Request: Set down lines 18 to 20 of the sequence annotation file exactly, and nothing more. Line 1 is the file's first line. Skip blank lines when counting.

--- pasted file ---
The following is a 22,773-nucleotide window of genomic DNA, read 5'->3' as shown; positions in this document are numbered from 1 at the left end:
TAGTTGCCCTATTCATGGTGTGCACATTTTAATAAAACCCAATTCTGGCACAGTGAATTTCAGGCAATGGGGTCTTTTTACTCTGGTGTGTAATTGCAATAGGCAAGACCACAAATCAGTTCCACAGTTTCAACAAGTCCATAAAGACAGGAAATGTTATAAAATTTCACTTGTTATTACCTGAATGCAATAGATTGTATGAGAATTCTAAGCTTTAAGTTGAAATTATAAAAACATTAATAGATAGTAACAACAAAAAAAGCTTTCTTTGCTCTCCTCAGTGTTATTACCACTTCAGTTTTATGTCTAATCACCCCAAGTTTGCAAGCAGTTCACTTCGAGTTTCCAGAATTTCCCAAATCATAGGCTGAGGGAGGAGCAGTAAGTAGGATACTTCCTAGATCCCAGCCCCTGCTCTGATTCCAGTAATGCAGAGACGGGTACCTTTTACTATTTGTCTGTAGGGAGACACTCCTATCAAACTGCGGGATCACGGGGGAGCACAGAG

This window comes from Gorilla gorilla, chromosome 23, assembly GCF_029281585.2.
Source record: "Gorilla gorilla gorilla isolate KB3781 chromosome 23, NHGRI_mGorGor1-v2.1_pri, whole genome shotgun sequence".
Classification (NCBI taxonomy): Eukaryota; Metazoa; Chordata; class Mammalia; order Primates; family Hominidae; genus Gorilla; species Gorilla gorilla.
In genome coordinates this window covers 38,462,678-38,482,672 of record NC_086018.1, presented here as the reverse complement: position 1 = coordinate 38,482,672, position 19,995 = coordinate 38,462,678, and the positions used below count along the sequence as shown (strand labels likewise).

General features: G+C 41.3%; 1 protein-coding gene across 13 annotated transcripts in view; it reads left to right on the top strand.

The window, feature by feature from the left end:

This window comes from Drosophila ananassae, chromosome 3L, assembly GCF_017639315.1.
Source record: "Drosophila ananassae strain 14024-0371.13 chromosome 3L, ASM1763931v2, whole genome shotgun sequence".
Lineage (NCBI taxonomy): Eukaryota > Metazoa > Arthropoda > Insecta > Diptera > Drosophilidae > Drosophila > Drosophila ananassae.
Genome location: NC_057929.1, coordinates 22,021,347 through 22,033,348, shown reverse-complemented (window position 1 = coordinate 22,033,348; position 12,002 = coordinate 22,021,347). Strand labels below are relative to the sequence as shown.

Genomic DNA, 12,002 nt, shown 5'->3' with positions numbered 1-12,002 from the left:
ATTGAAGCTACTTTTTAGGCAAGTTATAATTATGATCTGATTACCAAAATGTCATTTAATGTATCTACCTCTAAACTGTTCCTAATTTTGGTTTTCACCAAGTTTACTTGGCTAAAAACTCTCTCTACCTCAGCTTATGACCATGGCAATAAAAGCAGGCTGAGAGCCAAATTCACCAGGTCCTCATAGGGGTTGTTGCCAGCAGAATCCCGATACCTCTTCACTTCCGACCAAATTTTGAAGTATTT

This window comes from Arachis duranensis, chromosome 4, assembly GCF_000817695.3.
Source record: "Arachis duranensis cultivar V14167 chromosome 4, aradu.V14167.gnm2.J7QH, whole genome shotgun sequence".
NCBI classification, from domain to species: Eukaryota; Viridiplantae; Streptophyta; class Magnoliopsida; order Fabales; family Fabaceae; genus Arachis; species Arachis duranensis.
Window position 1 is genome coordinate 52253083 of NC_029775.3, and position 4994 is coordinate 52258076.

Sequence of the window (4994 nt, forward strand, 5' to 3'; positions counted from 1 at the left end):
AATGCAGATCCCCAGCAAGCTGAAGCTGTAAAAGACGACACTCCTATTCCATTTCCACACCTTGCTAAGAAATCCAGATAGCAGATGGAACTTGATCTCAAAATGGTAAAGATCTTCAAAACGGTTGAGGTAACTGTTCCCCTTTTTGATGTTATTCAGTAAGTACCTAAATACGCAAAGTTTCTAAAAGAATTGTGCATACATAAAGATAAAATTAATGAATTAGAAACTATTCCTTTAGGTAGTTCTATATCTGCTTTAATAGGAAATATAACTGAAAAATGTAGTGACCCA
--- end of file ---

Window position 1 is genome coordinate 52253083 of NC_029775.3, and position 4994 is coordinate 52258076.

Sequence of the window (4994 nt, forward strand, 5' to 3'; positions counted from 1 at the left end):
AATGCAGATCCCCAGCAAGCTGAAGCTGTAAAAGACGACACTCCTATTCCATTTCCACACCTTGCTAAGAAATCCAGATAGCAGATGGAACTTGATCTCAAAATGGTAAAGATCTTCAAAACGGTTGAGGTAACTGTTCCCCTTTTTGATGTTATTCAGTAAGTACCTAAATACGCAAAGTTTCTAAAAGAATTGTGCATACATAAAGATAAAATTAATGAATTAGAAACTATTCCTTTAGGTAGTTCTATATCTGCTTTAATAGGAAATATAACTGAAAAATGTAGTGACCCA